George Bunce and the Black Wave of Fear by Martin Geraghty

Story of old age told with sensitivity, wit and hope

George, aged 70, has an organised and settled life.  He has his routines, sticks to them, and is content.  Then disaster strikes and he finds himself an unwilling resident at the Four Seasons care home, being assessed.    He has a few things to say about that!  

Set in Scotland this is an emotive novel about George, and I really felt I was inside his head when reading it.  First of all there is his distress at finding himself in a care home, which is alleviated (for the reader) by moments of wit.  The staff are caring and helpful, but George doesn’t want help, he just wants out of there.   Carrie, his care worker, does her best to help George, but there is only so much she can do. 

After the sadness of Georges predicament – which was quite scary because of its reality (I was thinking: what if this happens to me in the future!), this grows into an interesting and thought provoking read with positive messages about life and individual attitudes to it.  Can people change their entrenched views and attitudes and why should they?   Is it too late to start again, or even worth thinking about?

As I started reading this I wondered what I was doing reading something so emotive as being forced into a care home, however soon I became involved with the positive messages and the insights into Georges psychology.  George’s memories reveal his past life, and those around him show how worth and value can be brought to an older person’s everyday life.  This is a tough subject, and George’s story is told with sensitivity and wit.  In the last paragraph or so there were a few open ended occurrences, so I guess we’ll be hearing more from George Bunce in the future.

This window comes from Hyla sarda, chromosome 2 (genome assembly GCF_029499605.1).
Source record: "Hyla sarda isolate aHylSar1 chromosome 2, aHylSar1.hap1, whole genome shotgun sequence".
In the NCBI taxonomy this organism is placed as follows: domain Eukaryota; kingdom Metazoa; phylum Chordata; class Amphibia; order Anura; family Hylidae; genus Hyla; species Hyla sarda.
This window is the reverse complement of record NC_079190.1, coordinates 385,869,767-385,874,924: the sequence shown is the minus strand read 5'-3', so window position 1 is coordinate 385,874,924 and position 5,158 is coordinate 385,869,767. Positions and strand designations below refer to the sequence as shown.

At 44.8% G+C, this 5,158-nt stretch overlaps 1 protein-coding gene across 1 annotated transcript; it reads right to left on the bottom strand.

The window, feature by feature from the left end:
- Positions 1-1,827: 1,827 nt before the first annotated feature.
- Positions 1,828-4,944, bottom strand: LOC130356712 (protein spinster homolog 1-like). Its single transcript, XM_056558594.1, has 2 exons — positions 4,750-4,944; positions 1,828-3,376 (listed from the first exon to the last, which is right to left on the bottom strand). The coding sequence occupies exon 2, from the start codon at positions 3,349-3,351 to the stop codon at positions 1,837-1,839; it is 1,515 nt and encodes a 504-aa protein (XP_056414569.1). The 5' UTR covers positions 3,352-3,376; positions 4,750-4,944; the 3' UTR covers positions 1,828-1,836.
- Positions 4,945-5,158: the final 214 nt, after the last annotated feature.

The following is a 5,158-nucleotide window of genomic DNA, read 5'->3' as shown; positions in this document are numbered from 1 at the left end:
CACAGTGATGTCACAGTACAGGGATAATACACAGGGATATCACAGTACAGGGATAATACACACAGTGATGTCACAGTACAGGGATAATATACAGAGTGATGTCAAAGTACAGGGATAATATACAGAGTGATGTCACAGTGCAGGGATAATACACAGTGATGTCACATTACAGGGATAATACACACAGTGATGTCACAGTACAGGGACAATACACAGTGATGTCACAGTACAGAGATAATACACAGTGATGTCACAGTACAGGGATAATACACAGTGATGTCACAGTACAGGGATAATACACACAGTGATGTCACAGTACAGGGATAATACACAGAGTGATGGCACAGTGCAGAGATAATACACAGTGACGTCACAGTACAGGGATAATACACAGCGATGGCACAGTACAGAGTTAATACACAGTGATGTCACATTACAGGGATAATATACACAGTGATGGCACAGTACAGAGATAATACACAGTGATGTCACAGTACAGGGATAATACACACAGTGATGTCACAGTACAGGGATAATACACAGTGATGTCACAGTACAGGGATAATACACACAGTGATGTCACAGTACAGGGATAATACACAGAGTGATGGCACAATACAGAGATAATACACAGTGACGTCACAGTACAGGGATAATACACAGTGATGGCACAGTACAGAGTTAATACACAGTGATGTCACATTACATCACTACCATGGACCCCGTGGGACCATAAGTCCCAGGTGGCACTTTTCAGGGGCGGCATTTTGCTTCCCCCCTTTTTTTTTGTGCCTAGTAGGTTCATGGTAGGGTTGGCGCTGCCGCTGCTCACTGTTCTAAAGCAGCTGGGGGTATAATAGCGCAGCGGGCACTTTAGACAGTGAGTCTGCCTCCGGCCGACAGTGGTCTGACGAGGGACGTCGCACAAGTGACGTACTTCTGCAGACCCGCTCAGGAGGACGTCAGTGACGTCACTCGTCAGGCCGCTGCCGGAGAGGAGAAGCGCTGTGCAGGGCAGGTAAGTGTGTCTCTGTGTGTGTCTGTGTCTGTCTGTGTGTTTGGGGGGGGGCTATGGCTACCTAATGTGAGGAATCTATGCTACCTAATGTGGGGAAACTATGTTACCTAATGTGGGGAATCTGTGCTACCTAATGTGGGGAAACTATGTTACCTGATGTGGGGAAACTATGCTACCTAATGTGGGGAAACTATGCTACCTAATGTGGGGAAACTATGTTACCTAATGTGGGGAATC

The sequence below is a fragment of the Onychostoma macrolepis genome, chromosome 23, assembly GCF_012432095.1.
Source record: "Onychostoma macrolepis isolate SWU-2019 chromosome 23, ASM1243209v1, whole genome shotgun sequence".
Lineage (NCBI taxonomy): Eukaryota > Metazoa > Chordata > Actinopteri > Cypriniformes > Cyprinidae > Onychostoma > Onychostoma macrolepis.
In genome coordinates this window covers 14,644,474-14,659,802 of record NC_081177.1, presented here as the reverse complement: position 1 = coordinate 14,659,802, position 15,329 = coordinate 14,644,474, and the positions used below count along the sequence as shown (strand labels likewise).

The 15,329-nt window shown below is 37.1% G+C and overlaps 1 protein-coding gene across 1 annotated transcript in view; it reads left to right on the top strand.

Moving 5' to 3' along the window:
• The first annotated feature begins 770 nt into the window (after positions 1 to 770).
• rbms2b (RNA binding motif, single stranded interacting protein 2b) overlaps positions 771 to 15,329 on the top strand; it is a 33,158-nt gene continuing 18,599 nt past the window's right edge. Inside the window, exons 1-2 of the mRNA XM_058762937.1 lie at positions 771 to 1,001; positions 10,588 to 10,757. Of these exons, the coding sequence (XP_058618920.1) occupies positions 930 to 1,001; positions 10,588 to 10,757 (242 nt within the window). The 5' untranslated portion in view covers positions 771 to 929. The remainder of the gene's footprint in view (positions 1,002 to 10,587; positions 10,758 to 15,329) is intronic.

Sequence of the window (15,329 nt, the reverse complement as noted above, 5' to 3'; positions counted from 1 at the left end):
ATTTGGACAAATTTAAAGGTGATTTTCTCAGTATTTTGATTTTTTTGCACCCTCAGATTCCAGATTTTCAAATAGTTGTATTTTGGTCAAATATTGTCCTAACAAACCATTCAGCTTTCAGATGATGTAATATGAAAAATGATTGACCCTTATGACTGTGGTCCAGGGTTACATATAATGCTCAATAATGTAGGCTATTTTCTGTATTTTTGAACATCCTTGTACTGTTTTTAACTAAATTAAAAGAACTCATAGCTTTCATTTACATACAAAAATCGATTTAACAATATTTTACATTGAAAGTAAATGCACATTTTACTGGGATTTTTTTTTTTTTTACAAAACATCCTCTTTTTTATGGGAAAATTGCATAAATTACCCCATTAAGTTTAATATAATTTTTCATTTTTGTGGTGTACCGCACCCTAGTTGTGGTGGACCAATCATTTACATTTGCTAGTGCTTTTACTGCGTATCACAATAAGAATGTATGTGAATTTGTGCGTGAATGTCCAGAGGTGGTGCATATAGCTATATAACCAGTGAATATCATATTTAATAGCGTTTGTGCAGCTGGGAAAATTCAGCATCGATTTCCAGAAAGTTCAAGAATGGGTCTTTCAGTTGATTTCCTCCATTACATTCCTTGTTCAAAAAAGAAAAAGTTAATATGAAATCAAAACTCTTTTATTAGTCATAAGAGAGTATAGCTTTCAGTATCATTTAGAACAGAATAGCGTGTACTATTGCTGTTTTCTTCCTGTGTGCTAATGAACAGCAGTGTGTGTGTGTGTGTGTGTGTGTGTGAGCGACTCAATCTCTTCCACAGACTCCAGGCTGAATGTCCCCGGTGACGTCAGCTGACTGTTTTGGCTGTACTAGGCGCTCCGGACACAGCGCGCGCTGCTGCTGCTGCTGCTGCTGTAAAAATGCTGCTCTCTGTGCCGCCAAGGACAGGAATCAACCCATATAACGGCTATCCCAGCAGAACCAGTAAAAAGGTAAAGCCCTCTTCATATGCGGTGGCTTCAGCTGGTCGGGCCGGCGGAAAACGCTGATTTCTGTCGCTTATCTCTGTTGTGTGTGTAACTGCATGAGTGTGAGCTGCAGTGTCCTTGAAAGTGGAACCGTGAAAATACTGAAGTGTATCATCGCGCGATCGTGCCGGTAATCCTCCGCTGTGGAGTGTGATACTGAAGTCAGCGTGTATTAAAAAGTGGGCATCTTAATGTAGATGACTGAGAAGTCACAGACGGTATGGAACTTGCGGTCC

There is a phrase/way of looking at things in this book, which has really stuck with me, and got me thinking.  You’ll spot it when you read the book, so I won’t reveal it here, but I think it is really an attitude/life changer.  It is this, and the fact that I am still thinking about this book, days after I finished it, that has moved my rating up to 5*s.  A difficult subject, but so worth reading! 

Set in:  Firth of Clyde, West Scotland

My rating:  5 out of 5

Publisher:  Spellbound Books

Publication Date:  18 April 2022

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